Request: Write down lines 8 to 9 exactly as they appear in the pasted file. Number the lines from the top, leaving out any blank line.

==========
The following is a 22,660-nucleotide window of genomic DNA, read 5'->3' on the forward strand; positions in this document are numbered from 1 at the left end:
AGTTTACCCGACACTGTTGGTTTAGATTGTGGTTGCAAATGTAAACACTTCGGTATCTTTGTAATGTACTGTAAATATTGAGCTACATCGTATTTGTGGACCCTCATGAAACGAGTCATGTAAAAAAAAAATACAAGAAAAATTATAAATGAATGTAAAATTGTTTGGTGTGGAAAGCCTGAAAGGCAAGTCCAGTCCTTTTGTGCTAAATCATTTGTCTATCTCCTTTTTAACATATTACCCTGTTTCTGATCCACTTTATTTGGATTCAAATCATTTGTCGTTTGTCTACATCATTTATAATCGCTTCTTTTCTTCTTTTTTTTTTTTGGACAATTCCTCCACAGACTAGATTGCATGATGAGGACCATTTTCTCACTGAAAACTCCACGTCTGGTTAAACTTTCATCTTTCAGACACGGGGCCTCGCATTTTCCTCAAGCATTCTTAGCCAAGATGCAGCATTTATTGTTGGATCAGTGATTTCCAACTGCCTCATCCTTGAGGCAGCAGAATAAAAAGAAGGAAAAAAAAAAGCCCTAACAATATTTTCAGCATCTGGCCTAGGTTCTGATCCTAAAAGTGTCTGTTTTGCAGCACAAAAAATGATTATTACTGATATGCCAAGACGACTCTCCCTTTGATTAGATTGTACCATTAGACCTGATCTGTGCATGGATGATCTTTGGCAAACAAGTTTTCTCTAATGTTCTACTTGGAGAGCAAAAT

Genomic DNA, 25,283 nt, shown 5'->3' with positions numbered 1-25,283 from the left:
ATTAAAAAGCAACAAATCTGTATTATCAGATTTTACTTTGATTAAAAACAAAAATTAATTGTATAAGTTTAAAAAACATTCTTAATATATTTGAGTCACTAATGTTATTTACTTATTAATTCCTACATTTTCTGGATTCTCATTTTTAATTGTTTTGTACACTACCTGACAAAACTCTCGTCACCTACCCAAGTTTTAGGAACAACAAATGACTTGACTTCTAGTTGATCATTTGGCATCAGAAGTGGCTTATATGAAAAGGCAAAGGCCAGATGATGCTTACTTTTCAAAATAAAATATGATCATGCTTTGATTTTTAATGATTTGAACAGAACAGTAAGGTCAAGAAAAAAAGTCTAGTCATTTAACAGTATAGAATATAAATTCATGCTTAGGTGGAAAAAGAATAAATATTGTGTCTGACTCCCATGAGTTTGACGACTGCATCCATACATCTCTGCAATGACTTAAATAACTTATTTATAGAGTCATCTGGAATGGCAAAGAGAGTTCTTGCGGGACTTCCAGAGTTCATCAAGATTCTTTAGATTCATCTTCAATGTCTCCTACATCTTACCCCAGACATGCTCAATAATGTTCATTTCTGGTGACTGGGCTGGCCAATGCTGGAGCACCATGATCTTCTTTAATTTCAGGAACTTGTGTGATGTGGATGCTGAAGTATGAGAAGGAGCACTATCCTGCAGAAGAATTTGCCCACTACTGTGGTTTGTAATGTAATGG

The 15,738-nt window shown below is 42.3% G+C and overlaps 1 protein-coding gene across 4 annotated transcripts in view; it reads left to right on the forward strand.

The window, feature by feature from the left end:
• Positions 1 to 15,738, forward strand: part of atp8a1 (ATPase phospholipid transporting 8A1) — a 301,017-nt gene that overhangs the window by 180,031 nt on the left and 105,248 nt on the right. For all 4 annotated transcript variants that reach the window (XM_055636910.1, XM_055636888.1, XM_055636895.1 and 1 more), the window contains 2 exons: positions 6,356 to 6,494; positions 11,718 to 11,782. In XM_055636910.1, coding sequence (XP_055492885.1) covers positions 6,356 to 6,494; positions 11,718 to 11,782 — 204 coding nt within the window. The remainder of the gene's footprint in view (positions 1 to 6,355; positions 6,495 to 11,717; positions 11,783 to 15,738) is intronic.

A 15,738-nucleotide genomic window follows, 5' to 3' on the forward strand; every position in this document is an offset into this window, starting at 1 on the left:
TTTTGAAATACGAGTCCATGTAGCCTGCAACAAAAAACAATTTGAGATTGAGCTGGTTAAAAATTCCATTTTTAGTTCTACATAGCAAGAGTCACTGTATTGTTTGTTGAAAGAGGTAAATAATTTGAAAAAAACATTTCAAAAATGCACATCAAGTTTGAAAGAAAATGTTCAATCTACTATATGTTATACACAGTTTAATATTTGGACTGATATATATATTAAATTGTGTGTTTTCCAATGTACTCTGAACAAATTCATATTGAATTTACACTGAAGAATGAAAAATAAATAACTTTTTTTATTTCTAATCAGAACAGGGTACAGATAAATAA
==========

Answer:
A 15,738-nucleotide genomic window follows, 5' to 3' on the forward strand; every position in this document is an offset into this window, starting at 1 on the left:
TTTTGAAATACGAGTCCATGTAGCCTGCAACAAAAAACAATTTGAGATTGAGCTGGTTAAAAATTCCATTTTTAGTTCTACATAGCAAGAGTCACTGTATTGTTTGTTGAAAGAGGTAAATAATTTGAAAAAAACATTTCAAAAATGCACATCAAGTTTGAAAGAAAATGTTCAATCTACTATATGTTATACACAGTTTAATATTTGGACTGATATATATATTAAATTGTGTGTTTTCCAATGTACTCTGAACAAATTCATATTGAATTTACACTGAAGAATGAAAAATAAATAACTTTTTTTATTTCTAATCAGAACAGGGTACAGATAAATAA